John Johnny Entertainments

           07956 460 950 

Call us on 07956 460950

                John Johnny Dance Academy

John Johnny teaches the old school funky street dance in Marlow. John Johnny is committed and passionate about dancing with over 25 years in this Industry and is always helping young kids reach their full potential by boosting self-esteem, whilst developing core strength and fitness. John Johnny dance academy teaches Nursery ages, Ks1,Ks2 and also working with Special needs and disabled students on an enrichment course in various locations. 

John Johnny offers private dance classes.

SEN Dance Teacher for the Chiltern Wood School, Manor Green School Maidenhead, Woodland Pru & Social Links Hub High Wycombe.

What to Offer Your Special Needs Dancers

Your students may have a disability but they also have so much ability!

Your new students are people. Some may have the heart and mind of a child, but do not treat them as such. Treat them as you might treat others their age and as you would want someone to treat you. Do this, and you’ll be off to a great start.

Running a special needs dance class is similar to any other dance class with only a few slight differences.

We start with an uncomplicated series of stretches, warming up our head and arms, then sitting down in a straddle to reach for one side, then the other, to the middle, and then a pike stretch with pointed feet and flexed feet, and we finish with a butterfly stretch.

We do these in a circle so that we can all see each other on an equal level. Like King Arthur’s Round Table, we want to ensure our seating arrangement reinforces that all who are invited to sit are highly and equally favored.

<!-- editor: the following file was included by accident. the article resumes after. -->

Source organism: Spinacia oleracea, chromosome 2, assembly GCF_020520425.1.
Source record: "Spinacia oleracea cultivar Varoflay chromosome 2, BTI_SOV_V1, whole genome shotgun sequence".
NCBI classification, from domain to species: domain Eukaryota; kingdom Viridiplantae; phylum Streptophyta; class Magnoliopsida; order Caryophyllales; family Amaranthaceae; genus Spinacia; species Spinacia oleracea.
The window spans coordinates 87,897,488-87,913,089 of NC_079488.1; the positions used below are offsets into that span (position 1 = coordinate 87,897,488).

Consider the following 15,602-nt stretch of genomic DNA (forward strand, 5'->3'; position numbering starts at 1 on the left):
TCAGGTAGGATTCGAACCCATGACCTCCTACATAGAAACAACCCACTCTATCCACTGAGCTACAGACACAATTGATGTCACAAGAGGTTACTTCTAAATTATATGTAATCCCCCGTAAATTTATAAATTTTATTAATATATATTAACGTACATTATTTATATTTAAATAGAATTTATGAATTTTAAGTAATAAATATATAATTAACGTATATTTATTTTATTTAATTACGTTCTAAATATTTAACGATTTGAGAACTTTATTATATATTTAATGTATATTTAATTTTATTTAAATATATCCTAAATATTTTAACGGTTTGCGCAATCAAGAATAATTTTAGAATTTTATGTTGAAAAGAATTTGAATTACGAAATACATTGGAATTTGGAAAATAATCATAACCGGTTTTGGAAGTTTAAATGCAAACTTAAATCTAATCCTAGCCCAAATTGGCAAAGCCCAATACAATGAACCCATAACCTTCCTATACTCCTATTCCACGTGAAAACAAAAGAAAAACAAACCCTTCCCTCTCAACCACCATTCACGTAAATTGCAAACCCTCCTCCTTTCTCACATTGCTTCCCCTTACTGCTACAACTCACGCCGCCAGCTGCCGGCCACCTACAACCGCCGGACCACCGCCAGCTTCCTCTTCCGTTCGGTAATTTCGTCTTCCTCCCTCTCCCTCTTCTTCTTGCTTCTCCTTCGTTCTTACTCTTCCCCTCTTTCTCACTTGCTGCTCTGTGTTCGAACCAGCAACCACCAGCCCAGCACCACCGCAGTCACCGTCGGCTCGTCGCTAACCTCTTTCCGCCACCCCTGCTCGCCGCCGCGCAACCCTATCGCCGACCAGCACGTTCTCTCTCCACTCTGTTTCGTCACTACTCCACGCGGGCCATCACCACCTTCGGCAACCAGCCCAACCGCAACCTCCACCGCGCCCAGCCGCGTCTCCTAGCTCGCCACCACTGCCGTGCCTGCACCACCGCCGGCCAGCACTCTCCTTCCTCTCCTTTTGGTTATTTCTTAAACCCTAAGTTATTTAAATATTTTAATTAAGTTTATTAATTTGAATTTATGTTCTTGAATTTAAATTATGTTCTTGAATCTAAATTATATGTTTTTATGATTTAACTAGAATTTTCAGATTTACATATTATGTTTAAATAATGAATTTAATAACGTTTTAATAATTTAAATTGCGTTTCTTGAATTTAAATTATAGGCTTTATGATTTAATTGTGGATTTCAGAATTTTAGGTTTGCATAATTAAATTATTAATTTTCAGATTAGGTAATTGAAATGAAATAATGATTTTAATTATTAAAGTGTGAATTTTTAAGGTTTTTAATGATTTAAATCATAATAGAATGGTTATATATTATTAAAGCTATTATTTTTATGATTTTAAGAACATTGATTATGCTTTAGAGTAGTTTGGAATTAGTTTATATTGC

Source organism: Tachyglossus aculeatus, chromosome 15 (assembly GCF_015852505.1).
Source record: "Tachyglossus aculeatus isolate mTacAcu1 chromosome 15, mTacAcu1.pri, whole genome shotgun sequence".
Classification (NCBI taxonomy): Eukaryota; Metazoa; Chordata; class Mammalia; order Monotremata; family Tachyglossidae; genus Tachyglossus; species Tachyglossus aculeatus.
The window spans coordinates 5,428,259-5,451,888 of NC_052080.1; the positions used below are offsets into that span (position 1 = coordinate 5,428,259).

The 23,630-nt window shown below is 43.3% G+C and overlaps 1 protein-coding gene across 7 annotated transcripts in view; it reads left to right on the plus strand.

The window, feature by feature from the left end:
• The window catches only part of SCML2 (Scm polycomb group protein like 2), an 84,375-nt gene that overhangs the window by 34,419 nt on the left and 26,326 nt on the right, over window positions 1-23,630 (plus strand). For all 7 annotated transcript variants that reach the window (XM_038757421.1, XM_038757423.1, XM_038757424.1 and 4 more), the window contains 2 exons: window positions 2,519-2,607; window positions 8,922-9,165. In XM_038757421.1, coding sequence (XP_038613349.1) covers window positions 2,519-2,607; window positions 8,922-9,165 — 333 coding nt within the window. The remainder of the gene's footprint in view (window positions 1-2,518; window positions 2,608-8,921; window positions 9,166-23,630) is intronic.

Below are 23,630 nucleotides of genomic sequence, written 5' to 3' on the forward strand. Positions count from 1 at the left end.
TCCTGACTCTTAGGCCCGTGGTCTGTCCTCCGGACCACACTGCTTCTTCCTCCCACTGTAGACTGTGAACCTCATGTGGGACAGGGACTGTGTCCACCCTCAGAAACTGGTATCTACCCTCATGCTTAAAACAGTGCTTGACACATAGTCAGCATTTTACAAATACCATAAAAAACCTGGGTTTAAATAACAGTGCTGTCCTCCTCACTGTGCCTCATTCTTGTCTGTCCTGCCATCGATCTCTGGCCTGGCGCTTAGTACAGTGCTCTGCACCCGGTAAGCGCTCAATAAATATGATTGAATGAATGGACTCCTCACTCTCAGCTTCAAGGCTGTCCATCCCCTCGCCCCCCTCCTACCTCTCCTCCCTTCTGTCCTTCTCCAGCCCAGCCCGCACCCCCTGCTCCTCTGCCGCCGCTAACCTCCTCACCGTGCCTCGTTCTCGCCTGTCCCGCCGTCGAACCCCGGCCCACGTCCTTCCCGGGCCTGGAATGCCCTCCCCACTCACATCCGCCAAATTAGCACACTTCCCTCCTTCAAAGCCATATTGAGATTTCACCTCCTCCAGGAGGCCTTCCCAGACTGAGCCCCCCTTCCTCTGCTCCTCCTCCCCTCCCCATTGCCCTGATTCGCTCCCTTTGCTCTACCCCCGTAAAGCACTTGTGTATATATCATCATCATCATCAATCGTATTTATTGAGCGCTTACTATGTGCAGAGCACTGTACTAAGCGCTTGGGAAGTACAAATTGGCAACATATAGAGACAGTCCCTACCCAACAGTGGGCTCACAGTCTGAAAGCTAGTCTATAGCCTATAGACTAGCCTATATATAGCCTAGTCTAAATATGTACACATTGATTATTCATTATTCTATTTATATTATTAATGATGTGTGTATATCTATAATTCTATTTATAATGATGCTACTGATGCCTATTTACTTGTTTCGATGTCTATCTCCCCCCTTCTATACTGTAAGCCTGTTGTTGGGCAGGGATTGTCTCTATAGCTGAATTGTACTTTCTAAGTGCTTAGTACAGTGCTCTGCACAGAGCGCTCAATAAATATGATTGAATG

We then form two lines (applying ‘window’ spacing) to work on a dance. You will need to help place everyone and help them find their spot for the first few weeks. After that, it will become a natural habit for everyone. Some weeks we practice some technique and steps before our dance: three-step turns, grapevines, jazz squares, pencil turns, chassé and even pirouettes. Other weeks we go straight into working on our dance.

Keep the music upbeat and fun but not too fast, the routines simple and the steps slow. Do not expect everyone to execute the moves perfectly and on time. Repeat the same thing you taught last week again, then add only a few eight counts (2-3). Follow this pattern each week.

Patience is key, but making sure they have fun is even more important. While you’re at it, have some fun yourself!